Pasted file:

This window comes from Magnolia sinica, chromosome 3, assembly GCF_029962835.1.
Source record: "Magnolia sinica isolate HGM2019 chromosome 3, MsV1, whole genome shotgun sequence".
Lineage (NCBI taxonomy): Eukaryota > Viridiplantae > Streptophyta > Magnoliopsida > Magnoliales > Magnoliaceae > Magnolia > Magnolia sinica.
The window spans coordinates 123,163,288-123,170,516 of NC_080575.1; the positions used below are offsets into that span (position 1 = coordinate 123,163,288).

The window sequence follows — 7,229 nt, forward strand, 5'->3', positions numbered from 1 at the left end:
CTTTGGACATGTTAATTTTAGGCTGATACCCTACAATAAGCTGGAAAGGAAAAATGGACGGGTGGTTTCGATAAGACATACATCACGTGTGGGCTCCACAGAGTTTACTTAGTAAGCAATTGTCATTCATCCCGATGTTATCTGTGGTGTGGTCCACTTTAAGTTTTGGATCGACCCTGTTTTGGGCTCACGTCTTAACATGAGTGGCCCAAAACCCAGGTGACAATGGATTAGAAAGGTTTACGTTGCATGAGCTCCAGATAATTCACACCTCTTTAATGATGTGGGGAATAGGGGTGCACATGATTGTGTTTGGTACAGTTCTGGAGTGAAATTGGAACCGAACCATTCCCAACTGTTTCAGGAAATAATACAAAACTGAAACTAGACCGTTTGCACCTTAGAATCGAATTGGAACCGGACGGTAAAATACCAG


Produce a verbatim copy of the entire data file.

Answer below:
This window comes from Magnolia sinica, chromosome 3, assembly GCF_029962835.1.
Source record: "Magnolia sinica isolate HGM2019 chromosome 3, MsV1, whole genome shotgun sequence".
Lineage (NCBI taxonomy): Eukaryota > Viridiplantae > Streptophyta > Magnoliopsida > Magnoliales > Magnoliaceae > Magnolia > Magnolia sinica.
The window spans coordinates 123,163,288-123,170,516 of NC_080575.1; the positions used below are offsets into that span (position 1 = coordinate 123,163,288).

The window sequence follows — 7,229 nt, forward strand, 5'->3', positions numbered from 1 at the left end:
CTTTGGACATGTTAATTTTAGGCTGATACCCTACAATAAGCTGGAAAGGAAAAATGGACGGGTGGTTTCGATAAGACATACATCACGTGTGGGCTCCACAGAGTTTACTTAGTAAGCAATTGTCATTCATCCCGATGTTATCTGTGGTGTGGTCCACTTTAAGTTTTGGATCGACCCTGTTTTGGGCTCACGTCTTAACATGAGTGGCCCAAAACCCAGGTGACAATGGATTAGAAAGGTTTACGTTGCATGAGCTCCAGATAATTCACACCTCTTTAATGATGTGGGGAATAGGGGTGCACATGATTGTGTTTGGTACAGTTCTGGAGTGAAATTGGAACCGAACCATTCCCAACTGTTTCAGGAAATAATACAAAACTGAAACTAGACCGTTTGCACCTTAGAATCGAATTGGAACCGGACGGTAAAATACCAG